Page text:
With the Diet’s passage of the fiscal 2006 budget, the Koizumi administration has cleared an important hurdle. But the Diet is in a sad state following the Democratic Party of Japan’s blunder in its handling of an e-mail message presented by a DPJ lawmaker alleging shady financial ties between disgraced Livedoor Co. founder Takafumi Horie and the second son of Liberal Democratic Party Secretary General Tsutomu Takebe. After the party determined that the e-mail message was a fake, the DPJ appeared to lose its drive and was unable to launch serious Diet discussions on important issues that people want the Diet to delve into.
It is regrettable that the DPJ failed to engage the government in heated discussions on the budget, which gives a financial basis for the administration’s various measures and directly affects people’s lives. The Diet should not be turned into a conveyor belt for passing bills. The DPJ needs to awaken to its duty as the No. 1 opposition party and do its utmost to deepen Diet debates. This is the only way for the party to regain people’s trust and for the Diet to function normally.
At one time, the DPJ had an opportunity to launch an offensive in the Diet against the Koizumi administration. There were issues that the party could have politically exploited to its advantage — such as the U.S. beef-import issue, the falsification of earthquake-resistance data by structural designer Mr. Hidetsugu Aneha, the LDP’s support for Mr. Horie as a candidate in the Sept. 11 general elections, and bid-rigging by Defense Facilities Agency officials.
In the U.S. beef-import issue, it was found that despite the Cabinet’s promise to the Diet in November that it would send officials to check U.S. meat processing plants before resuming imports, no officials were dispatched until Dec. 13. The DPJ failed to corner the government on this point.
As for the fabrication of quake-resistance data, Mr. Kosuke Ito, former director general of the National Land Agency, was suspected of having arranged a meeting between Mr. Susumu Ojima, president of Huser Ltd., a housing developing firm, and officials of the Land, Infrastructure and Transport Ministry. Although Mr. Ito was forced to address this suspicion in the Diet, the DPJ could not mount an effective attack on him.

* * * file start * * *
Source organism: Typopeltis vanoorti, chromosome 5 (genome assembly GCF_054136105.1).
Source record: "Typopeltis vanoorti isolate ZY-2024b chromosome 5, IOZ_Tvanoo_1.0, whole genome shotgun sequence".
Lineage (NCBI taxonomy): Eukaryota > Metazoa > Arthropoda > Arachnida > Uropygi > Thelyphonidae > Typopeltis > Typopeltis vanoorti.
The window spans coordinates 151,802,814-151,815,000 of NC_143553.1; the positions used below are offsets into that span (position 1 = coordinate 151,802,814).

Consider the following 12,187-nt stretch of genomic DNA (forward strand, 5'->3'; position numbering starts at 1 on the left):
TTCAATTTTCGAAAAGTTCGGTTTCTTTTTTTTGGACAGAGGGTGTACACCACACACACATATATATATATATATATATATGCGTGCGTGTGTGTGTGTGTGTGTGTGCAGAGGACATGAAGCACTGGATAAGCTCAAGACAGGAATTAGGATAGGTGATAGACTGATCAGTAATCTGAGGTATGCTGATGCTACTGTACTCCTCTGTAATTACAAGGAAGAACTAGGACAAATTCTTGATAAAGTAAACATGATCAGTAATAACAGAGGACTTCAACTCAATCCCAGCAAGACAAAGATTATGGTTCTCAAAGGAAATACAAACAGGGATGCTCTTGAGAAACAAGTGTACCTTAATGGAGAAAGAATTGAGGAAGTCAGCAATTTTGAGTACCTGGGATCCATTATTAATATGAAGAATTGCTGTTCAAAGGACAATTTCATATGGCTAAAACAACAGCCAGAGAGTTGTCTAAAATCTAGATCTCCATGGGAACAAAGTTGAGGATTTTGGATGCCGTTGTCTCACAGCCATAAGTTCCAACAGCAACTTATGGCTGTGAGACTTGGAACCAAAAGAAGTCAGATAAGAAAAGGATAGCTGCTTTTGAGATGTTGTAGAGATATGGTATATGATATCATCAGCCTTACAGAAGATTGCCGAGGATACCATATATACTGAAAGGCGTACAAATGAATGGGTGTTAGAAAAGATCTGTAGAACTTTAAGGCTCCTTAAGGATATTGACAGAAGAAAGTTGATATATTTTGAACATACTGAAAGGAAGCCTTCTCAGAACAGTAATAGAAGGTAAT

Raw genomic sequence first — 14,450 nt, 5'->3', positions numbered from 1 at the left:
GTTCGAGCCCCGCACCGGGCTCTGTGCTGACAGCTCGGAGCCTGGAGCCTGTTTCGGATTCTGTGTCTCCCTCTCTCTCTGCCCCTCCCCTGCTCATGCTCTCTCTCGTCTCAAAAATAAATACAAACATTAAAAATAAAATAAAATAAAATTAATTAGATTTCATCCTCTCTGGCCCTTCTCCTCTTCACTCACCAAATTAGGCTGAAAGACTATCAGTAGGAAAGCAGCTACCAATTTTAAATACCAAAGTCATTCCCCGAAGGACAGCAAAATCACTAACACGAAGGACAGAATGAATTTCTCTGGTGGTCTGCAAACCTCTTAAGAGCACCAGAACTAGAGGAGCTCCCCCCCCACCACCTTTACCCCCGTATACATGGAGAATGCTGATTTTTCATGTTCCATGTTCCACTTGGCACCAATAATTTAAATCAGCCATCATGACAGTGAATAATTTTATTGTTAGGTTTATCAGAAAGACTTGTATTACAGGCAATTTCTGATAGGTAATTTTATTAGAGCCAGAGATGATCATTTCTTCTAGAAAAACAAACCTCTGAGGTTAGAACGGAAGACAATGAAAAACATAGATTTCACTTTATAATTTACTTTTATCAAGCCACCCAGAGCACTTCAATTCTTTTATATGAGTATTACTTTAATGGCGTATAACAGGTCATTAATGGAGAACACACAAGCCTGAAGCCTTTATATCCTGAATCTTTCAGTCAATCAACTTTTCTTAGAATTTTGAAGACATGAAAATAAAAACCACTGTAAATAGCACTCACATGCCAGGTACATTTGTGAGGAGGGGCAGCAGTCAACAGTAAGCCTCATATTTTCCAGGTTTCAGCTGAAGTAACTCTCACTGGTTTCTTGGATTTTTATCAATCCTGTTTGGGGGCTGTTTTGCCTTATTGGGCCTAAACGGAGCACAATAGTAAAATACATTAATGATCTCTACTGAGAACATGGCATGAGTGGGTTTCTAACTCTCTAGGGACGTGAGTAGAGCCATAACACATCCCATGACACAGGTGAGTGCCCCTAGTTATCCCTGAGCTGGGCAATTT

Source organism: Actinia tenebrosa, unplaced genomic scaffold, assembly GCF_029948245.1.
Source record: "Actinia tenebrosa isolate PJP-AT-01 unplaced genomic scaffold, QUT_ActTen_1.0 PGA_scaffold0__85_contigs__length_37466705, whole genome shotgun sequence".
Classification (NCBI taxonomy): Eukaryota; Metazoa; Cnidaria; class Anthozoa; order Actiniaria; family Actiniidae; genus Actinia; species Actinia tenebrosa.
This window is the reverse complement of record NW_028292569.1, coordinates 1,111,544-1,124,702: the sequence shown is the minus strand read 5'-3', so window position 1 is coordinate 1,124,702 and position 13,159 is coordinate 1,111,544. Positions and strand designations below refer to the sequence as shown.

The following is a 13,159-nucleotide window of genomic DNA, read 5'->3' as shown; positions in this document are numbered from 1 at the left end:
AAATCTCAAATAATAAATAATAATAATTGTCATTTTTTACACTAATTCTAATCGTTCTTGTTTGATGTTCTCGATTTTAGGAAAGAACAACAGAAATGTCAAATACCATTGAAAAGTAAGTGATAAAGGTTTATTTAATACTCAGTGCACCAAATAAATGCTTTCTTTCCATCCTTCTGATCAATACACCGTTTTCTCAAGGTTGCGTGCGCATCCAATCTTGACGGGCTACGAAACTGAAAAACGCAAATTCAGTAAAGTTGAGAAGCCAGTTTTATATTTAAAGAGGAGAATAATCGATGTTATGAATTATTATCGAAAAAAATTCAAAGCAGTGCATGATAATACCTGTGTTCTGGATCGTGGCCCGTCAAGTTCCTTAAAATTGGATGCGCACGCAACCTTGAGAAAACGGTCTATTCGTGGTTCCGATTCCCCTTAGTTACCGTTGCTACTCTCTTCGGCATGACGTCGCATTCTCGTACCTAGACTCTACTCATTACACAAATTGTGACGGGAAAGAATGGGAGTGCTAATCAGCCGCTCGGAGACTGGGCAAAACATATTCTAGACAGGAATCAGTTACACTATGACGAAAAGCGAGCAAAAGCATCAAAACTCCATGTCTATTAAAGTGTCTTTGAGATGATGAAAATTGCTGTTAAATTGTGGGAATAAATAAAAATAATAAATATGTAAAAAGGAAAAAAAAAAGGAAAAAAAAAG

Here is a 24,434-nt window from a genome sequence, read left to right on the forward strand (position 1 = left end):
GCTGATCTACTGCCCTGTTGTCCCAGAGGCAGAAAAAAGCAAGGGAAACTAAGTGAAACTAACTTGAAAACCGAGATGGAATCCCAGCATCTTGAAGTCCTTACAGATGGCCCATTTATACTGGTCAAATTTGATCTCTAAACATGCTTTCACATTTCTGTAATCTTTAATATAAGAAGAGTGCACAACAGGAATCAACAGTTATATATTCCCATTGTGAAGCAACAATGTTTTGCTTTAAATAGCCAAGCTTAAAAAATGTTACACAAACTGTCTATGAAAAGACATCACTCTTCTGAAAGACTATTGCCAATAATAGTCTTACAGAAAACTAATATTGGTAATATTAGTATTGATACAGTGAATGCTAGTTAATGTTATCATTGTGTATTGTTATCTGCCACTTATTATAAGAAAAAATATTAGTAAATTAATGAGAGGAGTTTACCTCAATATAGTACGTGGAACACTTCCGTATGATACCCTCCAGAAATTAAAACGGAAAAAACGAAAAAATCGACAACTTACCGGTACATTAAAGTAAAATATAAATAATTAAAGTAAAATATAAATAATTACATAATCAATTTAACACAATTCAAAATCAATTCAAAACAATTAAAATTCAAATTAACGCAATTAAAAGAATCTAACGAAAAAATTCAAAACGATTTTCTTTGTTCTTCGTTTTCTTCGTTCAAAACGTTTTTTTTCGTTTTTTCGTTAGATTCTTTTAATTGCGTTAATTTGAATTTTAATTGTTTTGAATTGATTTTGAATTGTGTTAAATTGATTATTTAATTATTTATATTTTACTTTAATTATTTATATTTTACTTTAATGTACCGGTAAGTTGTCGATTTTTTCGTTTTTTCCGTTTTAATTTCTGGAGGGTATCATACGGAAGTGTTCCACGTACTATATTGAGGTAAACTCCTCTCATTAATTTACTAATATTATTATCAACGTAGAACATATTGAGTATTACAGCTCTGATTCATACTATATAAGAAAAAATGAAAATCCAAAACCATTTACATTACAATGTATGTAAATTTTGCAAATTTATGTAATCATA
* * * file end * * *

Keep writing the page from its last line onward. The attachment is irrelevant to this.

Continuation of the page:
Nor could the DPJ and other opposition parties collect enough material to go after the government in connection with the bid-rigging by Defense Facilities Agency officials.
With regard to the LDP’s support for Mr. Horie in the general elections, Prime Minister Junichiro Koizumi admitted that he was ready to accept criticism for his party’s behavior. The DPJ could have used the Livedoor issue to shed light on the “shadows” of Mr. Koizumi’s reform policy — such as a widening income gap between the haves and have-nots and an increase in the number of irregular workers. The party could have offered its grand policy vision for rectifying problems resulting from the deregulation policy of the Koizumi administration, thus projecting the party as an alternative for the present government. But the DPJ has blown apart all its opportunities because of its blunder in the e-mail scandal.
Now that the budget has been passed, the Diet’s focus will shift to debates on a bill to promote administrative reform that, under the basic idea of realizing simple and efficient government, sets schedules and numerical targets for future reform. This bill not only puts the finishing touches on Mr. Koizumi’s reform policy but also will serve as the basic framework for a future administration after Mr. Koizumi’s. Given the nature of this bill, the DPJ is urged all the more to generate in-depth discussions so that the public will be informed about its details and be able to form their own judgment on it.
The bill calls for, among other things, at least a 5 percent cut in the 687,000-strong national public-servant workforce (including members of the Self-Defense Forces), integration of four government-affiliated financial institutions into one and a one-third to one-half reduction in the number of special government accounts that have been criticized for creating waste.
Apart from the bill, there are a wide-range of issues the public would like to see the Diet discuss fully — pensions, medical services, financial reconstruction, taxes, withdrawal of the Ground Self-Defense Force from Iraq, a national referendum bill for a possible constitutional revision, a new rule for imperial succession, a revision of the basic law on education, realignment of U.S. military bases in Japan, etc.
The Diet should not waste any more time in discussing basic policy measures that would shape the future of Japan. The DPJ cannot afford to waddle any longer in the apathy created by the e-mail blooper.
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